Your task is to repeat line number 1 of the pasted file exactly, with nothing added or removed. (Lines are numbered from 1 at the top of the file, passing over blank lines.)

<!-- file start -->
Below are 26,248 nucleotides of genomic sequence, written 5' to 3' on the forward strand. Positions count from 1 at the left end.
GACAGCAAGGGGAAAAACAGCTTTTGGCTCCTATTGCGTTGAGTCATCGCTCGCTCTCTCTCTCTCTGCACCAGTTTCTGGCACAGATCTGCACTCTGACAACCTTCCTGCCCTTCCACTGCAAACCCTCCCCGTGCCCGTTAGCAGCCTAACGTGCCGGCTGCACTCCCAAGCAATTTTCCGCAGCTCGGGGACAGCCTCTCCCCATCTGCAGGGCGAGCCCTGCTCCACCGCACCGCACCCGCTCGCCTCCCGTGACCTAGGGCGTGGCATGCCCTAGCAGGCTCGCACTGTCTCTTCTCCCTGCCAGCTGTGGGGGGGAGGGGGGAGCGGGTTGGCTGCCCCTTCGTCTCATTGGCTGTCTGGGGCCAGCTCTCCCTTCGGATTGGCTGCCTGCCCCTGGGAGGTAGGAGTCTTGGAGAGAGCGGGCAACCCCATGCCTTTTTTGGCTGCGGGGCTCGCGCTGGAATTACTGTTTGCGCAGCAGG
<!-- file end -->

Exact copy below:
Below are 26,248 nucleotides of genomic sequence, written 5' to 3' on the forward strand. Positions count from 1 at the left end.